If you are creating rituals, it is important to be aware of those details so that you can reinforce and strengthen the emotional connection.  The family of one of my dearest, oldest, and most trusted friends has a tradition of mixing Brandy Alexander’s as a Christmas celebration, carried on for years.  Observing those traditions matters.  There is value there.

The Downside of Creating Sacred Spaces, Routines, and Rituals

There are a few drawbacks to this approach to living but they are worth it.  Unquestionably, they are worth it.  The biggest potential problem is the reaction other people, who aren’t part of the rituals in your life, have upon discovering these rituals exist.  You already know that information asymmetry can cause some people to become angry, especially if they feel humiliated or rejected.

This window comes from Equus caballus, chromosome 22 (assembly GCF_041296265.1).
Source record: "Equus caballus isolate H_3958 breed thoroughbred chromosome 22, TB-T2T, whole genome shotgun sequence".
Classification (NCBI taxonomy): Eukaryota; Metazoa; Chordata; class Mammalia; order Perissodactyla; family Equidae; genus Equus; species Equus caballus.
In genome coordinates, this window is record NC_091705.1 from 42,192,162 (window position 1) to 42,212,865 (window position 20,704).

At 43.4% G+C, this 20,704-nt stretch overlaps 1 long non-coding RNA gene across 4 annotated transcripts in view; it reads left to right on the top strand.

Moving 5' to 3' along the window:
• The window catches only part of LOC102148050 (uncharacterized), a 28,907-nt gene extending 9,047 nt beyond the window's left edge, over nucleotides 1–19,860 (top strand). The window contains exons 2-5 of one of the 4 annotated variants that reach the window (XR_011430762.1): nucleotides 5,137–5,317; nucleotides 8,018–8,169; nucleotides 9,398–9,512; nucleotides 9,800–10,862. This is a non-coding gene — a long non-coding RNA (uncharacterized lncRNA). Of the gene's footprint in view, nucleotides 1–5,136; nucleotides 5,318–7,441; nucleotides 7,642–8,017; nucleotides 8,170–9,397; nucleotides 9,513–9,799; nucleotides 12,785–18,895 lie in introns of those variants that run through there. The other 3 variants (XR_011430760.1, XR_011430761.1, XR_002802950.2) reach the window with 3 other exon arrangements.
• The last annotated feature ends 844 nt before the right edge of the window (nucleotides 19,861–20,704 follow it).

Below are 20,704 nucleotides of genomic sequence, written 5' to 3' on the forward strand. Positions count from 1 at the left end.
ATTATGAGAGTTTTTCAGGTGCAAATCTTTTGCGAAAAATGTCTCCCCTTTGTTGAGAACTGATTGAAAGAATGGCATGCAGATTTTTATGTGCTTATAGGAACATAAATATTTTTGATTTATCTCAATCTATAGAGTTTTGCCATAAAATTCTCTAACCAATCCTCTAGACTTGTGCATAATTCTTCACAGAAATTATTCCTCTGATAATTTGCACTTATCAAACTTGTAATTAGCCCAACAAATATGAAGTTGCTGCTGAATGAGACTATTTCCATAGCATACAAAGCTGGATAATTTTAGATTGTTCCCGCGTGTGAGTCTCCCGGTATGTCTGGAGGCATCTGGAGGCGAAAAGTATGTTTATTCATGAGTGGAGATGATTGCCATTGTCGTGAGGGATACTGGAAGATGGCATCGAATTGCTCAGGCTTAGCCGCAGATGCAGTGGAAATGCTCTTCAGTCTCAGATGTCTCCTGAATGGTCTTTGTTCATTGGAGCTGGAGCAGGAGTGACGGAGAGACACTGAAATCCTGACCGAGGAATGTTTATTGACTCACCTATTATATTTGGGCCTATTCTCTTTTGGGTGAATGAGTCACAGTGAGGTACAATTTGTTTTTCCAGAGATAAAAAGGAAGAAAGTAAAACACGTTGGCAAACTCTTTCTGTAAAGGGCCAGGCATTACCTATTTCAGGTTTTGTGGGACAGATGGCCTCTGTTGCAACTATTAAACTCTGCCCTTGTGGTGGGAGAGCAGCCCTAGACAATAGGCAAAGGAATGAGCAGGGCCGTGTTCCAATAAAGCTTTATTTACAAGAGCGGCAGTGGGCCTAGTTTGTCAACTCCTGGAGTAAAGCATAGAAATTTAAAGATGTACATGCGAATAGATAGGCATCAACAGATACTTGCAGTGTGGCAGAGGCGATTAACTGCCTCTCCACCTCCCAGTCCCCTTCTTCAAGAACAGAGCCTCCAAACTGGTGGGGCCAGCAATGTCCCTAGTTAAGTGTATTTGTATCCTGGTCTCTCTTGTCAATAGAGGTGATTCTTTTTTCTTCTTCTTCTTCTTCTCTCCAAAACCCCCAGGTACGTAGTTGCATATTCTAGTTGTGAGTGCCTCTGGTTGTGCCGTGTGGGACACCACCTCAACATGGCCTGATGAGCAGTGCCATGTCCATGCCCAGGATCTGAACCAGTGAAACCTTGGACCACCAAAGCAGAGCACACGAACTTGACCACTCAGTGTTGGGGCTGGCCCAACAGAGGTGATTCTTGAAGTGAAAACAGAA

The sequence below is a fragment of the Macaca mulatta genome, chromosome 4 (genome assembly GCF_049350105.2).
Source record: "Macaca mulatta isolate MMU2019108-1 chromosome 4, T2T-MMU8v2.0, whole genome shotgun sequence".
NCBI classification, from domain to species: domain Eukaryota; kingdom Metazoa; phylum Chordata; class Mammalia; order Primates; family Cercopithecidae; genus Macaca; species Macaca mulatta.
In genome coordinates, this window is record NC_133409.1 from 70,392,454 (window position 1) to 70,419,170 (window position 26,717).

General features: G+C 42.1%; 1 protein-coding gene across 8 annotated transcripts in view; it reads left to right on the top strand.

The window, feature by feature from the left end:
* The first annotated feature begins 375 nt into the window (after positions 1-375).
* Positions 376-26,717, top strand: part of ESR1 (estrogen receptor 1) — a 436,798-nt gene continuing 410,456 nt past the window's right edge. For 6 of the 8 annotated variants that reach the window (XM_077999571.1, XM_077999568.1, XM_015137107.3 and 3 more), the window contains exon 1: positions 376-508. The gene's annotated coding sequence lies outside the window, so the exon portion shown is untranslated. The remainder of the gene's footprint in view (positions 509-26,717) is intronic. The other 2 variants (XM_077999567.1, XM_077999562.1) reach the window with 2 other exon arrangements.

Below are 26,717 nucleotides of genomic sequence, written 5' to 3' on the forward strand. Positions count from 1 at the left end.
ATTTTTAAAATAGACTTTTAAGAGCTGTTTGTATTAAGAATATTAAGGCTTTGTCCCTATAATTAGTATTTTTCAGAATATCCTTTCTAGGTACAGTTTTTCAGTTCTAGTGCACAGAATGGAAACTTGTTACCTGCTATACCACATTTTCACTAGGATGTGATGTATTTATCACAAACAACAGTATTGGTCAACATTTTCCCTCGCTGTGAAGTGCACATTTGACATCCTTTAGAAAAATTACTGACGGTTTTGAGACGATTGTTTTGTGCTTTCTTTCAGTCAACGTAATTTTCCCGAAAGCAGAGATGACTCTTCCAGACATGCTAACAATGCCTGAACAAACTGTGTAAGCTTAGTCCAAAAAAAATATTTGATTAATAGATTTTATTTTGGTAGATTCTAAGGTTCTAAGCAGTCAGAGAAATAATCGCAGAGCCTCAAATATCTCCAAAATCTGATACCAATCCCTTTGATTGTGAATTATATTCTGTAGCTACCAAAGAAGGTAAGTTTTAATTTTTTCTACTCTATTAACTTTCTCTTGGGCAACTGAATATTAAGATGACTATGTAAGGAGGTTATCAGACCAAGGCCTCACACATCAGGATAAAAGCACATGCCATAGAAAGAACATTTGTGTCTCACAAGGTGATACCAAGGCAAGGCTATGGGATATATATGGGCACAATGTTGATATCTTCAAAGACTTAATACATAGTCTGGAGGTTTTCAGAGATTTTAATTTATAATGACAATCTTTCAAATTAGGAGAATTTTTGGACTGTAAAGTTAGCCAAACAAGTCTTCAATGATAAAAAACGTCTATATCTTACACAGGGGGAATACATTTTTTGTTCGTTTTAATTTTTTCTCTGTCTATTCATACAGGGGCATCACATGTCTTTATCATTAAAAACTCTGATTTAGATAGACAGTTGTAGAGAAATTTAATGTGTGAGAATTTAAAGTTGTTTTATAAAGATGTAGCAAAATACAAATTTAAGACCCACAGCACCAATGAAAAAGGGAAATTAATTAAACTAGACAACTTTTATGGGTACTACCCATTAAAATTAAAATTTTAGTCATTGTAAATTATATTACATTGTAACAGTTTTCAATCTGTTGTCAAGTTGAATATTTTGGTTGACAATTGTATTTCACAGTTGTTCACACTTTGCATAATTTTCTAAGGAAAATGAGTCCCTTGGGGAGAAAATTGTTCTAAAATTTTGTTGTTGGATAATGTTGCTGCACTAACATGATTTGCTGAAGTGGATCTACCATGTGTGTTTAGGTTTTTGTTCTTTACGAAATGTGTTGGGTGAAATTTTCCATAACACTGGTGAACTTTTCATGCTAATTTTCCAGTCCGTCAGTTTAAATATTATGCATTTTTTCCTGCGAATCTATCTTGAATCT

[mainbodyad]Imagine that every Monday at lunch, you sneak off to play Frisbee in a nearby park as you have sandwiches with your childhood best friend.  Five years later, your work buddies find out.  Even though you have no obligation to tell them, there are a minority of people that will irrationally feel hurt, especially if they thought they were close to you.  They will react like John in our discussion of motivations.